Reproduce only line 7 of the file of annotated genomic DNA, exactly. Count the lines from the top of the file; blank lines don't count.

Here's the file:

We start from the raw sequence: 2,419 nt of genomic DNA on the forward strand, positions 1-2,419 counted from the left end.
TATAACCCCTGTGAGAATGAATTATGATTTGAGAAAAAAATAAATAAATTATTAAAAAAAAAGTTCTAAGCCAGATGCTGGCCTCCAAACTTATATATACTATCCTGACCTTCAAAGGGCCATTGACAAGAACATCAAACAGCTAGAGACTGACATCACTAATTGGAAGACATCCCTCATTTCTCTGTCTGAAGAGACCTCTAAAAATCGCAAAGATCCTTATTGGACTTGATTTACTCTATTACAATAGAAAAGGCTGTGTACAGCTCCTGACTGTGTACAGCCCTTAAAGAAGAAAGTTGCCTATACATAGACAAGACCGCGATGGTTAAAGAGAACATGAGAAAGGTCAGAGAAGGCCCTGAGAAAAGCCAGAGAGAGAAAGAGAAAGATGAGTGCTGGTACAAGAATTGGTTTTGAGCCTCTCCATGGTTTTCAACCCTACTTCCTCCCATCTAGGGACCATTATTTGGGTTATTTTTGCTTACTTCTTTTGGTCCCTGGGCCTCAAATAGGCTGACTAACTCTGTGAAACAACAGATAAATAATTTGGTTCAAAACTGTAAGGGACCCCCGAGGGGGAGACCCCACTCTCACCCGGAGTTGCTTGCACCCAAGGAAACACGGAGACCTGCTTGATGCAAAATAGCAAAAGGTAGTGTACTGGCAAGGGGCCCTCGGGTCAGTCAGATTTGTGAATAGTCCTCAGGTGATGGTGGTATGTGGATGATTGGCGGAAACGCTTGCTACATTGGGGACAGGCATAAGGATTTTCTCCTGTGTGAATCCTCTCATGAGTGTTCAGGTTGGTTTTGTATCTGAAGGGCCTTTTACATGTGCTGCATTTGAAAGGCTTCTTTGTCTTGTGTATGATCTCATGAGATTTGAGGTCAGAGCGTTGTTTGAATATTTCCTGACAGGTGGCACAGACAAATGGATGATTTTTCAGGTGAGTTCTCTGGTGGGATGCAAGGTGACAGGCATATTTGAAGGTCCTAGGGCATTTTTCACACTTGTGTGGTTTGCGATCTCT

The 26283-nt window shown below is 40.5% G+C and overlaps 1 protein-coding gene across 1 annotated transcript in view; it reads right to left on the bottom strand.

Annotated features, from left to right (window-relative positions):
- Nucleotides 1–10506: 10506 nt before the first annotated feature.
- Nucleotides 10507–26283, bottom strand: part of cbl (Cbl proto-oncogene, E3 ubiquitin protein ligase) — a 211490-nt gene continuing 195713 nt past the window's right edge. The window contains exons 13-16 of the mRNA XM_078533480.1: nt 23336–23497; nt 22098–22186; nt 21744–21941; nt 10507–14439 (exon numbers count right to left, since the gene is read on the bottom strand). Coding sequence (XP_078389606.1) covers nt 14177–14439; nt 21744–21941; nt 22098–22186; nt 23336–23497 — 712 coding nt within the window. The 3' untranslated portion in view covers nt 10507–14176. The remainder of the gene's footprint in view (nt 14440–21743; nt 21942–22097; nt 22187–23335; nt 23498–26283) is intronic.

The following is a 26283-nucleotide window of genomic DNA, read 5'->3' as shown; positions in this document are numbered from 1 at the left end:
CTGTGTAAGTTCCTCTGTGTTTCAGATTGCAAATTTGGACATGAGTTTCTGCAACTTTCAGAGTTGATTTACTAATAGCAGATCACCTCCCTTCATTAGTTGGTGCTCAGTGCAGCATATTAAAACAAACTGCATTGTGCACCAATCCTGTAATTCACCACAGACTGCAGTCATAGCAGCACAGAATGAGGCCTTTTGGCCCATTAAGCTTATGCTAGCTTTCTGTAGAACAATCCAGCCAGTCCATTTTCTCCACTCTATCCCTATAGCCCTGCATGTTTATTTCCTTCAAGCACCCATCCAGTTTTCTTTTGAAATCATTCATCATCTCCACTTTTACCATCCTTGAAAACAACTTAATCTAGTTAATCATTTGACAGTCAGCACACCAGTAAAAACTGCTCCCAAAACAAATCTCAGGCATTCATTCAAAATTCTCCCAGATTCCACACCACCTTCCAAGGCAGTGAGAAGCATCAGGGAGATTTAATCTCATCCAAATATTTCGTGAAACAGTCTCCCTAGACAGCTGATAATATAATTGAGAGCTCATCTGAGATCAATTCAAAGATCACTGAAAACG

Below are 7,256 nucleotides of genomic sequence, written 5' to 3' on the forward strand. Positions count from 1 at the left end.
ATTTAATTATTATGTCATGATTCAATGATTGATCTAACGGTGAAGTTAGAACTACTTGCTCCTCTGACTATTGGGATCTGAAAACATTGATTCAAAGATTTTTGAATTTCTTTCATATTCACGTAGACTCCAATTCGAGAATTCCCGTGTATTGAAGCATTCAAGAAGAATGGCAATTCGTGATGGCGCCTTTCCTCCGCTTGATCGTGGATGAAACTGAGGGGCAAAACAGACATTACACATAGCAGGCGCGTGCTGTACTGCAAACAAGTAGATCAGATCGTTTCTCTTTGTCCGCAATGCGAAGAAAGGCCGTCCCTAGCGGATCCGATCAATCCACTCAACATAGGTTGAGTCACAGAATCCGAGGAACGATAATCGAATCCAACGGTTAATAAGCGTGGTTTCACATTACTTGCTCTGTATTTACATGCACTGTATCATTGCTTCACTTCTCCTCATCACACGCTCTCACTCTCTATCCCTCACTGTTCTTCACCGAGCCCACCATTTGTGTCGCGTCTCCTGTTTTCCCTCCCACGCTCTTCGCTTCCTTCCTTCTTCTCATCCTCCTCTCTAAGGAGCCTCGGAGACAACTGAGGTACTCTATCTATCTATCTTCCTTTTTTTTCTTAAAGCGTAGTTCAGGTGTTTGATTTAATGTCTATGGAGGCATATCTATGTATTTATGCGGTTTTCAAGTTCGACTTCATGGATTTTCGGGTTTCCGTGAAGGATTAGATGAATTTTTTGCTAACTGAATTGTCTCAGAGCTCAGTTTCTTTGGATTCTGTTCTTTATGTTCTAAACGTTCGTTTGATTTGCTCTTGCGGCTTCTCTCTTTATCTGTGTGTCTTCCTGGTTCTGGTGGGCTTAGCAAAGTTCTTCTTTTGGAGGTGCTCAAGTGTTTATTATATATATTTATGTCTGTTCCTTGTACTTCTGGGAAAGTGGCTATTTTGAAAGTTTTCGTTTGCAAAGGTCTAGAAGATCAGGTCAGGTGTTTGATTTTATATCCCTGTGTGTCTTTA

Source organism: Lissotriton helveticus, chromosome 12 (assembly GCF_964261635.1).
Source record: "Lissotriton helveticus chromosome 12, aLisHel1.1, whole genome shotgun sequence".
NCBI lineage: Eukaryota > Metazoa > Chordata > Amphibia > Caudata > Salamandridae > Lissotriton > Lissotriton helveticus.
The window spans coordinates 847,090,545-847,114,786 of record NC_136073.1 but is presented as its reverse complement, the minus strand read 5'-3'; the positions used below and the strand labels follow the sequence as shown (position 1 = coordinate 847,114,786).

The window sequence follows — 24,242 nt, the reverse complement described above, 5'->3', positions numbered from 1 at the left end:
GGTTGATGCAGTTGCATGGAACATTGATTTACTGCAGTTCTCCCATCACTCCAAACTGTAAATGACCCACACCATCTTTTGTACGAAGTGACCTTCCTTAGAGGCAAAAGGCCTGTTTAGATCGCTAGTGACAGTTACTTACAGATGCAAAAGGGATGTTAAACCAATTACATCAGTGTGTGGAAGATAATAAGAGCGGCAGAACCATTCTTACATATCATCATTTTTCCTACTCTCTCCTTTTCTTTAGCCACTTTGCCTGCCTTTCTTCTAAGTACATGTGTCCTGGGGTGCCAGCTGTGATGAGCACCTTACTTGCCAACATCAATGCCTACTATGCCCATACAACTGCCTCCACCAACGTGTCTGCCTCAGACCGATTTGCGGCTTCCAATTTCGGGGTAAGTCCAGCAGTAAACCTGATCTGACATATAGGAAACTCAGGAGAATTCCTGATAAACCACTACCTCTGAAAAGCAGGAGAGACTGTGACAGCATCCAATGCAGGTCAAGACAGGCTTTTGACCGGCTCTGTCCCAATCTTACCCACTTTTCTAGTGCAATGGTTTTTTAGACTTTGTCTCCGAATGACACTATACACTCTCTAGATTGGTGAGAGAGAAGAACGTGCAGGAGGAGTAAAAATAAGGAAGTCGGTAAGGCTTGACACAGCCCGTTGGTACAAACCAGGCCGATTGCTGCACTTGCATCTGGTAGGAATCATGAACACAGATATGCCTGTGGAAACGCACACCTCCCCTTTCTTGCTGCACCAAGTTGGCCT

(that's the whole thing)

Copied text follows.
The following is a 26283-nucleotide window of genomic DNA, read 5'->3' as shown; positions in this document are numbered from 1 at the left end: